Former PepsiCo CEO Indra Nooyi (right) with Hattie Hill, CEO of the Women’s Foodservice Forum, which is holding its annual conference this week in Dallas.
Indra Nooyi said she grew up in an “unusual” household in Madras (now known as Chennai) in eastern India, because her father and grandfather constantly said, “the girls are as good as the boys,” a unique message in a traditionally male-dominated society.
“The men in my household had so much conviction that women were equal to men,” said Nooyi, who went on to become PepsiCo’s first female CEO and spoke about her career today during the Women’s Foodservice Forum’s annual conference in Dallas.
“Never be satisfied with the status quo,” is what Nooyi said her grandfather would always stress to her.
It’s a message that stuck with Nooyi, who worked at Johnson & Johnson in India before attending Yale’s School of Management and later held strategic planning roles at the Boston Consulting Group, Motorola and robotics company Asea Brown Boveri before joining PepsiCo. Named CEO in 2006, PepsiCo’s annual revenue nearly doubled under Nooyi’s leadership. She stepped down in October and last month joined Amazon’s board of directors.
Asked to share some lessons with an audience of more than 3,000 people—mostly women—connected to the foodservice industry, Nooyi offered what she called “the three Cs,” things she would “go back and tell her younger self.”
Competence: “If you’re not very, very good at something, nobody is going to notice you.”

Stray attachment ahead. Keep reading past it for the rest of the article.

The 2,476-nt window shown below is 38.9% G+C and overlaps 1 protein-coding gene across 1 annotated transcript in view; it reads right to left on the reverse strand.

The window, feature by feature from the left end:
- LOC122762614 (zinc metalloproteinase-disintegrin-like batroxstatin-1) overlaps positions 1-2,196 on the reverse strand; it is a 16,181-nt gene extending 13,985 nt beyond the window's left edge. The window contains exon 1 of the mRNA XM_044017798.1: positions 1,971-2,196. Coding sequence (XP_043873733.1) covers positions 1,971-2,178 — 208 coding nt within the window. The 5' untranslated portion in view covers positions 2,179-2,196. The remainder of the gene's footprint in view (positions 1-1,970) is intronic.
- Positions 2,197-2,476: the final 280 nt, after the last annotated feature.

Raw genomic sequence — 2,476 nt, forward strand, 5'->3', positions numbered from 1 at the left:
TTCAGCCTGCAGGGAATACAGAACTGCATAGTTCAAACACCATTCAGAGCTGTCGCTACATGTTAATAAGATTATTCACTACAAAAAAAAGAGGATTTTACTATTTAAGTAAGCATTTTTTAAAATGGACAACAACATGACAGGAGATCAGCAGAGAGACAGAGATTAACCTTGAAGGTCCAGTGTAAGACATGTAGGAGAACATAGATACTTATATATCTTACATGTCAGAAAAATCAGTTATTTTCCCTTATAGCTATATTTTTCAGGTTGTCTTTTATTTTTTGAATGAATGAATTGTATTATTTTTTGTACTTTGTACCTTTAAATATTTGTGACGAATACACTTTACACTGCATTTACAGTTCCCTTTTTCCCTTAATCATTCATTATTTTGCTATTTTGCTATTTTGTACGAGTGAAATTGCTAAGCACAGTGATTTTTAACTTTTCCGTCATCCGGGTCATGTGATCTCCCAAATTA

Courage: “There’s no point in being competent if you don’t have the courage to talk about it.”
Communication: “As a leader, you have to change the minds of so many people,” said Nooyi, which means you must have the oral and written communication skills to “sync up the thinking and the speaking.”
When it came time to talk about a failure in her career, Nooyi said the Kendall Jenner ad, a 2017 ad that showed the model handing a can of Pepsi to a cop and sparked outrage because it appeared to co-opt imagery from a Black Lives Matter protest, remains top of mind.
“That whole process pained me,” said Nooyi, who noted the original idea for the ad was focused on the idea that Pepsi has always been a brand aimed at bridging divides. When Nooyi first viewed the ad, she said it gave her “a little tummy rumble,” but that it was showed to a diverse group of people at the company who gave it positive reviews.
“But then came the negative response,” Nooyi recalled. “I thought to myself, why wasn’t I in tune with what was happening?”
Nooyi pulled the ad and the incident prompted her to direct PepsiCo to create a catalog “of every iconic scene from history … a don’t ever play with those.”
“It doesn't matter what the intention was,” she continued. “As CEO, I felt terrible at having offended a group of people … I owned the failure.”
WFF’s Annual Leadership Development Conference continues through Wednesday in Dallas, where the organization is based.